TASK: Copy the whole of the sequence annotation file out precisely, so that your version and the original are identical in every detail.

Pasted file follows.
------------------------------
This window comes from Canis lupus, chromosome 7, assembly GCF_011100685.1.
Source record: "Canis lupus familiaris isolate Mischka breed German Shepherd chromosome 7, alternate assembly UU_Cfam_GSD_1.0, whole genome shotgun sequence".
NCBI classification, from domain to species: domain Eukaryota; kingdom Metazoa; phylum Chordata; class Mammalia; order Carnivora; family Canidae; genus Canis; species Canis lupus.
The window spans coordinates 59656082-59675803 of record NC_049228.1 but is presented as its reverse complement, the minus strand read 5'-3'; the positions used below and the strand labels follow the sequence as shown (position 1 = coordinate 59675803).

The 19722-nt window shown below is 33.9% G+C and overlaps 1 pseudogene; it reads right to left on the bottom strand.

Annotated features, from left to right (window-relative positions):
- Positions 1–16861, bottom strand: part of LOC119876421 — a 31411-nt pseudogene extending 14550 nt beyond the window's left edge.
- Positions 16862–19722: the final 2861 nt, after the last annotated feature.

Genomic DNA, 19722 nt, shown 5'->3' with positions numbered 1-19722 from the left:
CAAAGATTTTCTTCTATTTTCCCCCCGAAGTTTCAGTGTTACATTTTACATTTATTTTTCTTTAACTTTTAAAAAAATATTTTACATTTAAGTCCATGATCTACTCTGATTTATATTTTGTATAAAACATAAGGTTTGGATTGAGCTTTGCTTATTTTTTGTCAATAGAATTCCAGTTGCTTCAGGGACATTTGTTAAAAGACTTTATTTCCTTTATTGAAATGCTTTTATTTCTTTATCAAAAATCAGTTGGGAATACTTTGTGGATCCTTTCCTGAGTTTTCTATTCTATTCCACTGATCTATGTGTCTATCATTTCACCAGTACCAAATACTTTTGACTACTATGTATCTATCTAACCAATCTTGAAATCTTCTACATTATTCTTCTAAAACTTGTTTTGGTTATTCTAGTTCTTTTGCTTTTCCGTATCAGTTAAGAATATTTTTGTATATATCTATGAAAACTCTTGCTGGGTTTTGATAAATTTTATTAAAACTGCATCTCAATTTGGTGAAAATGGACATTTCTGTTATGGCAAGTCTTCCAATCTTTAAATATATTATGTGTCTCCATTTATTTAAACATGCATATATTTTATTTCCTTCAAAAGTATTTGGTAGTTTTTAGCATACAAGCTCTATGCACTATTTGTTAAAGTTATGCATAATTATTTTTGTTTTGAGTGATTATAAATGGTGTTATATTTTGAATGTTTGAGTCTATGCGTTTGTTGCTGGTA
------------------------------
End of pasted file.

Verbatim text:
This window comes from Canis lupus, chromosome 7, assembly GCF_011100685.1.
Source record: "Canis lupus familiaris isolate Mischka breed German Shepherd chromosome 7, alternate assembly UU_Cfam_GSD_1.0, whole genome shotgun sequence".
NCBI classification, from domain to species: domain Eukaryota; kingdom Metazoa; phylum Chordata; class Mammalia; order Carnivora; family Canidae; genus Canis; species Canis lupus.
The window spans coordinates 59656082-59675803 of record NC_049228.1 but is presented as its reverse complement, the minus strand read 5'-3'; the positions used below and the strand labels follow the sequence as shown (position 1 = coordinate 59675803).

The 19722-nt window shown below is 33.9% G+C and overlaps 1 pseudogene; it reads right to left on the bottom strand.

Annotated features, from left to right (window-relative positions):
- Positions 1–16861, bottom strand: part of LOC119876421 — a 31411-nt pseudogene extending 14550 nt beyond the window's left edge.
- Positions 16862–19722: the final 2861 nt, after the last annotated feature.

Genomic DNA, 19722 nt, shown 5'->3' with positions numbered 1-19722 from the left:
CAAAGATTTTCTTCTATTTTCCCCCCGAAGTTTCAGTGTTACATTTTACATTTATTTTTCTTTAACTTTTAAAAAAATATTTTACATTTAAGTCCATGATCTACTCTGATTTATATTTTGTATAAAACATAAGGTTTGGATTGAGCTTTGCTTATTTTTTGTCAATAGAATTCCAGTTGCTTCAGGGACATTTGTTAAAAGACTTTATTTCCTTTATTGAAATGCTTTTATTTCTTTATCAAAAATCAGTTGGGAATACTTTGTGGATCCTTTCCTGAGTTTTCTATTCTATTCCACTGATCTATGTGTCTATCATTTCACCAGTACCAAATACTTTTGACTACTATGTATCTATCTAACCAATCTTGAAATCTTCTACATTATTCTTCTAAAACTTGTTTTGGTTATTCTAGTTCTTTTGCTTTTCCGTATCAGTTAAGAATATTTTTGTATATATCTATGAAAACTCTTGCTGGGTTTTGATAAATTTTATTAAAACTGCATCTCAATTTGGTGAAAATGGACATTTCTGTTATGGCAAGTCTTCCAATCTTTAAATATATTATGTGTCTCCATTTATTTAAACATGCATATATTTTATTTCCTTCAAAAGTATTTGGTAGTTTTTAGCATACAAGCTCTATGCACTATTTGTTAAAGTTATGCATAATTATTTTTGTTTTGAGTGATTATAAATGGTGTTATATTTTGAATGTTTGAGTCTATGCGTTTGTTGCTGGTA